The Playground Project is a touring exhibition, curated by Urban Planner Gabriela Burkthaler. It has been realised and adapted for VISUAL in cooperation with Kunsthalle Zürich.
The Playground Project, Installation photographs Ros Kavanagh copyright VISUAL 2017
Associated Events, workshops and symposia to be announced by end of January.
For this season, artist Steven Aylin has created a playbook for exhibition featuring games and activities to do at home, school and inside/outside the VISUAL galleries. The playbook includes contributions by play expert Dr Jackie Bourke and has been created with the support of County Carlow Sports Partnership.
The playbook is available to download from http://www.visualcarlow.ie/exhibitions/info/the-play-book
Research at VISUALS
Why is play important? How do we plan for play and recreation in our towns? Where is the "centre" of Carlow town and how do people feel about it ? How might our understanding of play and planning make everyday life better ? How do we get actively involved in our towns ? How do we communcate it ?
These are just some of the questions that are being researched through this season. Join in via our Play Time Symposium or explore research projects by 3rd level students from School of Architecture, Dublin Institute of Technology; DesignCORE Research Centre, Institute of Technology Carlow; and Visual communications, Waterford Institute of Technology.
Thurs 31s March - Sun 2nd April
A mini festival about participation! Participate in creative workshop, contribute to the discussion, spot some pop up exhibitions, enjoy great theatre and lots more. Join a workshop on creative regeneration or explore how design is used to respond to a town planning challenge. Check out the website for more details.
Family Play Dates: Family Art Workshops
Sun 26th Feb, Sun 26th March, Sat 1st & Sun 2nd April, Sun 30th April, Sun 21st May 3.00pm-4.30pm, €5 per person 10€ per family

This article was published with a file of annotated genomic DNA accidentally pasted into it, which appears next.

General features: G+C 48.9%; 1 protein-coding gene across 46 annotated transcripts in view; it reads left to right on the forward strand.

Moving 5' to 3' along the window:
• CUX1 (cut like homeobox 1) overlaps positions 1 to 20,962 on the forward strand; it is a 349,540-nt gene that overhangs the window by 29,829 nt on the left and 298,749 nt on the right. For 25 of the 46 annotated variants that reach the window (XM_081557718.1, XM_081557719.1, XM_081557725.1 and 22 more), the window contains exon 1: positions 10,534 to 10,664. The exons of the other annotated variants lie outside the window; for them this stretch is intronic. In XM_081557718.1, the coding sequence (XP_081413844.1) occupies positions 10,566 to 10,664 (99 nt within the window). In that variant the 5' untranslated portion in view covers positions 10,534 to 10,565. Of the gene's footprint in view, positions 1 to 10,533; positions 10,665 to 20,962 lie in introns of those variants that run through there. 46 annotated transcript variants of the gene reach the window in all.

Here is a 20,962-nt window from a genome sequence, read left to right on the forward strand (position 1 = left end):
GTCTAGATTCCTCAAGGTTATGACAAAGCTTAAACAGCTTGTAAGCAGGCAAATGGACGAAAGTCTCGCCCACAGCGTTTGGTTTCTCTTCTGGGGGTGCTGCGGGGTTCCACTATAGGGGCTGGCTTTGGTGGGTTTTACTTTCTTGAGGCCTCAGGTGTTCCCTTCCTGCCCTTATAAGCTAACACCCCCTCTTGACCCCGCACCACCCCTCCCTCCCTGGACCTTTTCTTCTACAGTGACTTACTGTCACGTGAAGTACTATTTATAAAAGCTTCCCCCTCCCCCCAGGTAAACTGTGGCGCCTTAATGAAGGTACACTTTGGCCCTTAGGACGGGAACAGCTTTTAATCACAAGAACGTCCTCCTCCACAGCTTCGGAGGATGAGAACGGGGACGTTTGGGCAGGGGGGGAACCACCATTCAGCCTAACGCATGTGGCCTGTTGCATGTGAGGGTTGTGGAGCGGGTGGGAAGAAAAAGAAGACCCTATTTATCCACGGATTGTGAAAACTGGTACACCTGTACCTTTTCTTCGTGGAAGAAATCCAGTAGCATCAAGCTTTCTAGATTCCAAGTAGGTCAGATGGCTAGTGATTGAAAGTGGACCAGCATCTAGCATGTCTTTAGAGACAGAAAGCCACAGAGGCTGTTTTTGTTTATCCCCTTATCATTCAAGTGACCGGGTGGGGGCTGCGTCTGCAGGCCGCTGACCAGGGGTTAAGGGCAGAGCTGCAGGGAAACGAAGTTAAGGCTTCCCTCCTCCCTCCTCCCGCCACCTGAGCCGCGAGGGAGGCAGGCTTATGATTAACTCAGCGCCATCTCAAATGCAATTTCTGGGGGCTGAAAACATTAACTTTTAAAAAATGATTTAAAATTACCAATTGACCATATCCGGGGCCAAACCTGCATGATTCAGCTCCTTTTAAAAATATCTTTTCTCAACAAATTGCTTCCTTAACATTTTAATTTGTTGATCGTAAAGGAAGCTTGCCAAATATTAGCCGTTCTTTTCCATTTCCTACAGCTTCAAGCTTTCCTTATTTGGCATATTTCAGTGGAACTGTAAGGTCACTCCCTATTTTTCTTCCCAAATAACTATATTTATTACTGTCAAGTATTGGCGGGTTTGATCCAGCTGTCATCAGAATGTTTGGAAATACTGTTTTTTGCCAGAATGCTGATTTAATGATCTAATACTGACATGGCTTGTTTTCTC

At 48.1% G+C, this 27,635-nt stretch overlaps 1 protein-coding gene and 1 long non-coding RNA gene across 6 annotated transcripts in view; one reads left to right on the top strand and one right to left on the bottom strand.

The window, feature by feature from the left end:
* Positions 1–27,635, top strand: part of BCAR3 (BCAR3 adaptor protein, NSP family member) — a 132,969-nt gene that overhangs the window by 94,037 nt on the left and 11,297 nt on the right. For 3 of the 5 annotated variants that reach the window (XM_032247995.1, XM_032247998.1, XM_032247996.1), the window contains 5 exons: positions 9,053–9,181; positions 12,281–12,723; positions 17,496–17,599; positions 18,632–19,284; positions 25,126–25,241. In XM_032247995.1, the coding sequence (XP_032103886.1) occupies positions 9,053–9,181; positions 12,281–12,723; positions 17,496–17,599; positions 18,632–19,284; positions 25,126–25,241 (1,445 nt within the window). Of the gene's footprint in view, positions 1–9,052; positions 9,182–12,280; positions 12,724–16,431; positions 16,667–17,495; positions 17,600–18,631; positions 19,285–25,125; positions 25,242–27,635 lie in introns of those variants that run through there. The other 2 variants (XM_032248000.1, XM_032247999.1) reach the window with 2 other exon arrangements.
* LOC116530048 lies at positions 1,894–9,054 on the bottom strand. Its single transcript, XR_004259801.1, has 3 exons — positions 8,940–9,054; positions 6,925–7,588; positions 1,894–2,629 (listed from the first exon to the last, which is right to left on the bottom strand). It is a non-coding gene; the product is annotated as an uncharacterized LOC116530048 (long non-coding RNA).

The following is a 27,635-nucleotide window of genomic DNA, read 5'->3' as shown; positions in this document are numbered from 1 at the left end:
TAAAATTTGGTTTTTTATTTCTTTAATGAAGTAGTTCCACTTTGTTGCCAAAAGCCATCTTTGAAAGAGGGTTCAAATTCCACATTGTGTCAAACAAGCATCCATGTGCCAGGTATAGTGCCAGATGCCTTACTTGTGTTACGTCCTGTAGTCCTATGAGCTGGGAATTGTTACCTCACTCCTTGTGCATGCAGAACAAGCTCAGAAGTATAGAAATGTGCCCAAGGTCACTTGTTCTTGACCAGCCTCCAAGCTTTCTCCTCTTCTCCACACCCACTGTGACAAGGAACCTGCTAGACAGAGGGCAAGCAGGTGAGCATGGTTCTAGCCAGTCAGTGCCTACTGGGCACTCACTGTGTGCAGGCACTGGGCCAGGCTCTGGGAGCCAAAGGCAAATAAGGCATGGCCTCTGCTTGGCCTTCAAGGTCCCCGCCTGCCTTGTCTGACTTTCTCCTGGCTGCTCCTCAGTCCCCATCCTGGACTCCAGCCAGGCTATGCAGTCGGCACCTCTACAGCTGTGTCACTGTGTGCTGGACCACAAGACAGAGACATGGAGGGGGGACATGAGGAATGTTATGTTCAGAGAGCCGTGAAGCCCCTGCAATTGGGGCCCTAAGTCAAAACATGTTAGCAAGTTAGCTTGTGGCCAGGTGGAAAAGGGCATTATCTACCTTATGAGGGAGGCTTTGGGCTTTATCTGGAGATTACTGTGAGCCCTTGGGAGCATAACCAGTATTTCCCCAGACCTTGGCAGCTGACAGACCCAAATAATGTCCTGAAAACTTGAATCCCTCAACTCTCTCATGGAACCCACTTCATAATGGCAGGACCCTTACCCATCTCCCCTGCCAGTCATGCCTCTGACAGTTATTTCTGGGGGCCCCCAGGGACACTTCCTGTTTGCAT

Imagine, Design and build your own playground! Facilitatted by Louise Osbourne Materials are included, suitable for ages 4-12. Parents and guardians must remain with their children.
Monday- Fridays throughout the season
teachers and their pupils are invited to play freely within the exhibition and explore the importance of play. Workshops will include a design project where pupils imagine and build model play spaces for public. Facilitated by Mairead Kealy- schools must book a week in advance and cost €3 per pupils, which includes Playbook to take home.
Senior Cycle Workshops
In-depth explorations and behind- the-scenes views of how the exhibition programme is built within the galleries. We have flexible times during schools hours so please ring Box Office on 059 9172400 to book a class in.
Play Time Symposium
TBC early May, 10am-5pm, €15
A day of talks and workshops on the value of facilitating play within our public social spaces, and the relationship between play and urban design. includes ppresentations by Curartor Gabriela Burkthaler, Dr. Jackie Bourke, Department of Children and Youth Affairs, Cleo Fagan Superprojects, Martha Jane Duggan of Carlow Sports Partnership and artist Tom Watt.